Justin Gignac takes time to make sure that each garbage cube is "compositionally appealing."
Justin Gignac takes time to make sure that each garbage cube is "compositionally appealing." Nick Zafonte
Justin Gignac has sold over a 1,000 trash cubes to people across the world.
Justin Gignac has sold over a 1,000 trash cubes to people across the world. Laura McKay
Gignac and Santora's "A Slice of Pepperoni" painting sold for $3, the same amount that it would cost to buy just that.
Gignac and Santora's "A Slice of Pepperoni" painting sold for $3, the same amount that it would cost to buy just that. Justin Gignac
A painting of "Financial Security" is available for $1,000,000.
A painting of "Financial Security" is available for $1,000,000. Justin Gignac
How do objects acquire their monetary value? What makes something worth $2 rather than $100? By poking fun at such questions, artist Justin Gignac has found a way to turn trash into something closer to treasure.
A few years ago, Gignac, then an intern at MTV, wanted to a make a point to a colleague about what people consider valuable.
"We were having a discussion about the importance of package design. And someone dared mention that they thought package design wasn't important," Gignac says. "So I figured the only way to prove them wrong would be to try to package something that absolutely nobody in their right mind would ever want to buy."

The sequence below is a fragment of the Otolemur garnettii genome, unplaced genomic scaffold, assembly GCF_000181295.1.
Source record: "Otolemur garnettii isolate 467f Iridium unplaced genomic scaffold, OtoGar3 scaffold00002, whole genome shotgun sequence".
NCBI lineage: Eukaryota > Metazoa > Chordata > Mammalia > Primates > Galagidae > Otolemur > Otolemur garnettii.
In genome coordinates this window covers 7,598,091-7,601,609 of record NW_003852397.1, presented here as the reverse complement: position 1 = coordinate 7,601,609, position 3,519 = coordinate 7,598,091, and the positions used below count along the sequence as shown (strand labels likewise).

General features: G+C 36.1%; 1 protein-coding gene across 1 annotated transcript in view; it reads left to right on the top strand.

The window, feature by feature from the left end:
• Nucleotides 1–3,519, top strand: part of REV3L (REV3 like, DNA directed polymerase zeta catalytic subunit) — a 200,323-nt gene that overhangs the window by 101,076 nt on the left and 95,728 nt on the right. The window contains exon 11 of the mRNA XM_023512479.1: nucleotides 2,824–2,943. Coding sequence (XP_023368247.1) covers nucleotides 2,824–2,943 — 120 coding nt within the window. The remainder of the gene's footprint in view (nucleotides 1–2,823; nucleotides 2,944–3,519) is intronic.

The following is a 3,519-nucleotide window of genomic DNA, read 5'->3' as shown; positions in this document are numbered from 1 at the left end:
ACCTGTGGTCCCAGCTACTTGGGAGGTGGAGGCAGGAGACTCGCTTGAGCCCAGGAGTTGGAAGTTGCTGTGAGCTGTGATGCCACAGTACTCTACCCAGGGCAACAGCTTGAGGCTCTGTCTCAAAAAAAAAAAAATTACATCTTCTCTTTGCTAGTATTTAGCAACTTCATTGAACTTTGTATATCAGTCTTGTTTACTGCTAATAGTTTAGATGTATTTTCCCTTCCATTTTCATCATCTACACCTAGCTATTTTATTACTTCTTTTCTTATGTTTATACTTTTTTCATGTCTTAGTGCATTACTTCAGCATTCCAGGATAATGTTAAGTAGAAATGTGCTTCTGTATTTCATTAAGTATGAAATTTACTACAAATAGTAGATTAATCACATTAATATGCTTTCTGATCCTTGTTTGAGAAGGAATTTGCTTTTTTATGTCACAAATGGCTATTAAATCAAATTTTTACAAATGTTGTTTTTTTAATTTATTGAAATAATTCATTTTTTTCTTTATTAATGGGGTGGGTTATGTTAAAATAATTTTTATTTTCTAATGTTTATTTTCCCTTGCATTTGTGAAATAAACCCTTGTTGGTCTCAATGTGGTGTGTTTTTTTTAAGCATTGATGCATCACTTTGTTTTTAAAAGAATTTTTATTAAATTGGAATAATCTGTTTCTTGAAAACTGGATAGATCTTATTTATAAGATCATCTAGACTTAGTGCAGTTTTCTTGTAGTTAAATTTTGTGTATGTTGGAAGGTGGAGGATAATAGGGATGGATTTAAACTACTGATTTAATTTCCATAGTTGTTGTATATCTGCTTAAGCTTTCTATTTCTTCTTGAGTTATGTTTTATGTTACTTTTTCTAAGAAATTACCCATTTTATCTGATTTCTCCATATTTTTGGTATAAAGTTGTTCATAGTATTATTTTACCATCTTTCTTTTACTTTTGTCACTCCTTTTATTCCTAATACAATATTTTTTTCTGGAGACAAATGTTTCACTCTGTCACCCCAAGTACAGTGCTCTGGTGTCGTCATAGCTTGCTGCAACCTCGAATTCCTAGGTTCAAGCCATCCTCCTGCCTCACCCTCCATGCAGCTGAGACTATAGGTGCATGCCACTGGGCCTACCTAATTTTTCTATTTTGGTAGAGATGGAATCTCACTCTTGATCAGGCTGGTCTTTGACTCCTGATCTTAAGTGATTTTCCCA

The something was garbage. He wandered around New York City collecting trash. He arranged it in tiny boxes and hawked them on the street.
Several years and more than 1,000 sales later, the cubes now go for as much as $100.
Each tightly sealed box comes with a "Garbage of New York City" label and a small sticker with the date that the trash was picked. They are also signed and numbered.
Gignac says the cubes that he initially sold as a $10 gag gift began to be viewed more as art as the prices increased. "People's perceptions have completely changed," he says.
He recently teamed up with his girlfriend and "creative director," Christine Santora, on another novel project. They create paintings of items they would like to have — a piece of pizza, a dinner at a nice restaurant, financial security — and sell them for the actual price of the item depicted.
"We definitely are very selective about the things that we paint," Gignac says. "It makes you stop and think, 'Do I want this video game that badly that I'm going to spend a couple days painting it?'"
They created a Web site, wantsforsale.com, to sell the paintings.
Gignac says he enjoys experimenting with what people are willing to pay.
"People have this kind of preconceived notion of certain things and how much they should be, whether it's art or how much garbage shouldn't cost," he says. "I think it'd be great if we have a gallery show at some point to do like a 6-foot-by-8-foot painting of a taco and still charge $1.99 for it, because that's how much a taco costs."
In December, Gignac and Santora launched a similar site, needsforsale.com, designed to help get charities needed equipment and supplies. They sold a painting of a kitchen sink, for example, and gave the $100 profit to Habitat for Humanity.